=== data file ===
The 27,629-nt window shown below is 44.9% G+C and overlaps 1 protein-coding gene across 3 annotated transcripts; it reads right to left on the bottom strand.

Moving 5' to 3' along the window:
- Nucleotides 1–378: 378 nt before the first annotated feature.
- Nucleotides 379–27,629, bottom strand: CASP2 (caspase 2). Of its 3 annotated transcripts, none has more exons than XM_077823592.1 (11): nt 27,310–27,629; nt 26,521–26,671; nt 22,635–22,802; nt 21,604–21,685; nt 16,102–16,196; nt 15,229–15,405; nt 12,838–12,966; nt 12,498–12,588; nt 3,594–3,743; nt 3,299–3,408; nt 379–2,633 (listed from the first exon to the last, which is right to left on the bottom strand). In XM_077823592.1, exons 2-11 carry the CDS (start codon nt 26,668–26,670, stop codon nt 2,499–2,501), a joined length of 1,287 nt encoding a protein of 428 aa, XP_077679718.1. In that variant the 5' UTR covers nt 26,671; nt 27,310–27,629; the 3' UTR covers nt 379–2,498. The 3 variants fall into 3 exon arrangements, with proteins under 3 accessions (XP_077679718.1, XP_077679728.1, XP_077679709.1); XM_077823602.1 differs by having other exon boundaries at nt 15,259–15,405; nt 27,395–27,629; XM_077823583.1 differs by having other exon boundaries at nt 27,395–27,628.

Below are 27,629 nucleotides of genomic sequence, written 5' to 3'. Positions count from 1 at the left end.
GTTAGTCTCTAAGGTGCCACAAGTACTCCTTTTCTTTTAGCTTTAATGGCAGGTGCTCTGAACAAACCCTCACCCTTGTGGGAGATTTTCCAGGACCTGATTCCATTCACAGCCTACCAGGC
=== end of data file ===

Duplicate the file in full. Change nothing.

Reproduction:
The 27,629-nt window shown below is 44.9% G+C and overlaps 1 protein-coding gene across 3 annotated transcripts; it reads right to left on the bottom strand.

Moving 5' to 3' along the window:
- Nucleotides 1–378: 378 nt before the first annotated feature.
- Nucleotides 379–27,629, bottom strand: CASP2 (caspase 2). Of its 3 annotated transcripts, none has more exons than XM_077823592.1 (11): nt 27,310–27,629; nt 26,521–26,671; nt 22,635–22,802; nt 21,604–21,685; nt 16,102–16,196; nt 15,229–15,405; nt 12,838–12,966; nt 12,498–12,588; nt 3,594–3,743; nt 3,299–3,408; nt 379–2,633 (listed from the first exon to the last, which is right to left on the bottom strand). In XM_077823592.1, exons 2-11 carry the CDS (start codon nt 26,668–26,670, stop codon nt 2,499–2,501), a joined length of 1,287 nt encoding a protein of 428 aa, XP_077679718.1. In that variant the 5' UTR covers nt 26,671; nt 27,310–27,629; the 3' UTR covers nt 379–2,498. The 3 variants fall into 3 exon arrangements, with proteins under 3 accessions (XP_077679718.1, XP_077679728.1, XP_077679709.1); XM_077823602.1 differs by having other exon boundaries at nt 15,259–15,405; nt 27,395–27,629; XM_077823583.1 differs by having other exon boundaries at nt 27,395–27,628.

Below are 27,629 nucleotides of genomic sequence, written 5' to 3'. Positions count from 1 at the left end.
GTTAGTCTCTAAGGTGCCACAAGTACTCCTTTTCTTTTAGCTTTAATGGCAGGTGCTCTGAACAAACCCTCACCCTTGTGGGAGATTTTCCAGGACCTGATTCCATTCACAGCCTACCAGGC